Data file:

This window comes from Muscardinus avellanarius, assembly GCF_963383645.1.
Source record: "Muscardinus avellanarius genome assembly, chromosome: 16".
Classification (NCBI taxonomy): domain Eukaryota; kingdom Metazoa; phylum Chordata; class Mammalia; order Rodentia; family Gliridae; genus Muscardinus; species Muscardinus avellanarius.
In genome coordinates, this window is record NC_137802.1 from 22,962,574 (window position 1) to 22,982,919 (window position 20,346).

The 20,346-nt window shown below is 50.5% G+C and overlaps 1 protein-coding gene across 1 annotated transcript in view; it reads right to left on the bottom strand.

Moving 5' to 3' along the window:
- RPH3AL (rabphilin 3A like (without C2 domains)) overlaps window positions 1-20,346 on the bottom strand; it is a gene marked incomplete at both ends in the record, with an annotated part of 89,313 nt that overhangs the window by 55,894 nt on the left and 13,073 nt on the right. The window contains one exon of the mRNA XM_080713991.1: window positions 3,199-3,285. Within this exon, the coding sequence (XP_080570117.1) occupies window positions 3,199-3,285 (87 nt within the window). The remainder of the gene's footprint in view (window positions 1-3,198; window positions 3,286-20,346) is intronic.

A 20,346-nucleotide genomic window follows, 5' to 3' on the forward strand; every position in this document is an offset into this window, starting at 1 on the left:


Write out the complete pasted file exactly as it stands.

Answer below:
This window comes from Muscardinus avellanarius, assembly GCF_963383645.1.
Source record: "Muscardinus avellanarius genome assembly, chromosome: 16".
Classification (NCBI taxonomy): domain Eukaryota; kingdom Metazoa; phylum Chordata; class Mammalia; order Rodentia; family Gliridae; genus Muscardinus; species Muscardinus avellanarius.
In genome coordinates, this window is record NC_137802.1 from 22,962,574 (window position 1) to 22,982,919 (window position 20,346).

The 20,346-nt window shown below is 50.5% G+C and overlaps 1 protein-coding gene across 1 annotated transcript in view; it reads right to left on the bottom strand.

Moving 5' to 3' along the window:
- RPH3AL (rabphilin 3A like (without C2 domains)) overlaps window positions 1-20,346 on the bottom strand; it is a gene marked incomplete at both ends in the record, with an annotated part of 89,313 nt that overhangs the window by 55,894 nt on the left and 13,073 nt on the right. The window contains one exon of the mRNA XM_080713991.1: window positions 3,199-3,285. Within this exon, the coding sequence (XP_080570117.1) occupies window positions 3,199-3,285 (87 nt within the window). The remainder of the gene's footprint in view (window positions 1-3,198; window positions 3,286-20,346) is intronic.

A 20,346-nucleotide genomic window follows, 5' to 3' on the forward strand; every position in this document is an offset into this window, starting at 1 on the left: